There is also the concern of home contamination where workers may take home lead particles after being exposed at work. This can occur when lead remains on clothes, skin, hair, or tools. This has been a known risk since as early as 1914, where wives of painters who washed their husband’s clothing suffered from lead poisoning. Federal agencies recognize this potential of family exposure and monitor family risk in response to the 1992 Workers’ Family Protection Act. Children are especially susceptible to suffering from lead-related illnesses, even at very low levels.

    Reducing Lead Exposures for Railroad Workers

    Lead exposures can be drastically minimized when proper precautions are taken. The National Institute for Occupational Safety and Health (NIOSH) and other agencies have lead surveillance and regulation programs in order to monitor lead exposure levels. Specifically, OSHA has standards for the general industry, shipyards, and construction. OSHA regulations limit permissible exposure levels, require employees and employers to monitor lead exposures, and require that employees be provided with protective clothing and respiratory protection when necessary. In work environments that have high levels of lead, employers are required to provide clean changing areas, handwashing stations, showers when feasible, and provide eating facilities that are as free as practical from lead particles in order to prevent cross-contamination. OSHA regulations place a great deal of responsibility on employers rather than employees, and it is even the employer’s duty to ensure that employees who have airborne exposures above the acceptable limit to wash their hands and face prior to eating or drinking.

    Representative Lead Cases

    $1,851,075 verdict – A 50-year-old renovator and painter was diagnosed with lead poisoning and suffered from short-term memory loss, chronic fatigue, and brain damage after allegedly being exposed to lead-based paint. Plaintiff alleged that the defendant misled him by telling him there was no lead-based paint used on the property he was working on, refused to provide proper protection, and failed to provide a safe work environment. In 2018, the court entered judgment for the plaintiff. Vichas v. T&T Complete Landscaping L.L.C.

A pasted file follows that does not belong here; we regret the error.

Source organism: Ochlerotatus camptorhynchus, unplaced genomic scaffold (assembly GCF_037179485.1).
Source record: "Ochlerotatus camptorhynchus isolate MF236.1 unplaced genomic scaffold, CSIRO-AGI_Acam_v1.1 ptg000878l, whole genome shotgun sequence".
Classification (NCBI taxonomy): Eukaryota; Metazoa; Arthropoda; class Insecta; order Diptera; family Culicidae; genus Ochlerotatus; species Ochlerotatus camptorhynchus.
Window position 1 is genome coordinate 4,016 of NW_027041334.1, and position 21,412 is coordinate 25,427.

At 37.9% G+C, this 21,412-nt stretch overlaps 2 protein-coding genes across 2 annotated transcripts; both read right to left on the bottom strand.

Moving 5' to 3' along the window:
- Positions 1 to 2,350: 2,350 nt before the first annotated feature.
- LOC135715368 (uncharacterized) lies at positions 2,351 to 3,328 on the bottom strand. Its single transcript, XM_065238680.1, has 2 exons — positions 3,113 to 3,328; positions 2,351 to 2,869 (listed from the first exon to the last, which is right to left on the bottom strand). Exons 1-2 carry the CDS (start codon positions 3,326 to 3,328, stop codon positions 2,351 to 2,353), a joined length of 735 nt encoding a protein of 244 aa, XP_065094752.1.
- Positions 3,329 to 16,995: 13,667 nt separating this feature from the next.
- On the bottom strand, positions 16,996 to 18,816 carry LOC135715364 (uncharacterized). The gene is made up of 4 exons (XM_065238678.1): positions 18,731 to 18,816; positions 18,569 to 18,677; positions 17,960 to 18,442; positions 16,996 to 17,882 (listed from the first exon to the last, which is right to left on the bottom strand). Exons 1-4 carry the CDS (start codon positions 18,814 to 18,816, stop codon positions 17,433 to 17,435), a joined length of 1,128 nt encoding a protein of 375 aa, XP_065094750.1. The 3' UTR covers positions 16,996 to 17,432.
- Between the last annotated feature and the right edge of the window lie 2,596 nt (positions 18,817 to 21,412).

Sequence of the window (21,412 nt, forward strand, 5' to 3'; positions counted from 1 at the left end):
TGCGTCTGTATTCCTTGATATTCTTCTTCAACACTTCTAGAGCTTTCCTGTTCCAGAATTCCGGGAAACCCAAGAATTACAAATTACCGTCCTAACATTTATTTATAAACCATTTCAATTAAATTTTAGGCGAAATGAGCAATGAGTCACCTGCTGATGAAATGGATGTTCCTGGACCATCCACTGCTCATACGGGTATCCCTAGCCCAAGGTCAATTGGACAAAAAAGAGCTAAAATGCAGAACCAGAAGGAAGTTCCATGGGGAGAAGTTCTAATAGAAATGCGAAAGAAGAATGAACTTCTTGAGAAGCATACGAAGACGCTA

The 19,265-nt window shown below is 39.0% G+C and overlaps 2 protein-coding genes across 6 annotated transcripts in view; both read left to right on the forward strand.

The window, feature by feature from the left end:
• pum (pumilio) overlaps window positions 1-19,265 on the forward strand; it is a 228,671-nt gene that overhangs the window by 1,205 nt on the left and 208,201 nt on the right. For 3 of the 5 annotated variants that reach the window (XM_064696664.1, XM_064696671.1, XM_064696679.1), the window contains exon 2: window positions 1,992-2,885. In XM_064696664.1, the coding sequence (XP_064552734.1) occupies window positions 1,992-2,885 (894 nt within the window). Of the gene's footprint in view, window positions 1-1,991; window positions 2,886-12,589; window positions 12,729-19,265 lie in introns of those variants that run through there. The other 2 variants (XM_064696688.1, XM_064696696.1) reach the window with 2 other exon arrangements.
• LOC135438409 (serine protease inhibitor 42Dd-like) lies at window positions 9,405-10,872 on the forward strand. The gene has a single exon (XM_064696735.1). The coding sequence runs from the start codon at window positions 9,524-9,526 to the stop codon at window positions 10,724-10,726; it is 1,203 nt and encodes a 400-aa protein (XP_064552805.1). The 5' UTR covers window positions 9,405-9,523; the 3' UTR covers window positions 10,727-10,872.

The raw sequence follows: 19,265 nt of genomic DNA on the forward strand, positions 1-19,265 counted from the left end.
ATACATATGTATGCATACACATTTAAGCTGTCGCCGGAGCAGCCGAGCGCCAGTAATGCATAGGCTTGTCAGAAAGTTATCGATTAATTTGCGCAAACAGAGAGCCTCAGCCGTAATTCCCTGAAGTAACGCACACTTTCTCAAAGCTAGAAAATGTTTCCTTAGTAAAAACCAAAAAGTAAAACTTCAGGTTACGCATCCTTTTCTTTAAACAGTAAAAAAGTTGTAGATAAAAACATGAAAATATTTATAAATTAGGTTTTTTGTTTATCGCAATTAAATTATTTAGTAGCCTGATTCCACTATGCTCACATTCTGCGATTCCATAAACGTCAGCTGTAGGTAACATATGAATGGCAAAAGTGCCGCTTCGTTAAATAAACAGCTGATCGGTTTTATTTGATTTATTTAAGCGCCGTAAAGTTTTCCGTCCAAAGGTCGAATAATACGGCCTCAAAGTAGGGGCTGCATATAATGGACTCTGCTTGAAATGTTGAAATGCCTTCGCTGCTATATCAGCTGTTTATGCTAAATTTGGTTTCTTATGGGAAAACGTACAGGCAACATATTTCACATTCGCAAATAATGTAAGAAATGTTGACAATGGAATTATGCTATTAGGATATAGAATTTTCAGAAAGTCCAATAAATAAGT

$10.2 million verdicts, $950,000 settlement – Four workers renovating New York’s Grand Central Station were diagnosed with lead poisoning as a result of demolition work and torch cutting on surfaces covered in lead paint. After a few months of work, they underwent blood testing which revealed that their blood had 3 and 4 times more lead that the accepted toxicity limits. Their injuries included brain damage, attention deficit disorders, headaches, and neuropathy. The oldest plaintiff, who was 62, settled during the trial for $950,000. Three other plaintiffs, ranging in age from 26 to 54 years old at the time of the lead poisoning diagnosis, received jury verdict awards. They received $5.35 million, $2.38 million and $2.48 million in their verdicts. In total, the 4 employees received $11,165,000. Hagins v. Metropolitan Transportation Authority; Lehrer-McGovern Bovis; ETS Contracting Inc.

    If you or a loved one suspect that you may have an illness related to railroad lead exposures, contact Diesel Injury Law to learn more today. Call 312-877-5588 today.

    We are providing the above-referenced case summaries to inform visitors about actual case fact patterns and rulings. Unless specifically noted, the cases summarized herein were not handled by attorneys at Hughes Law Offices.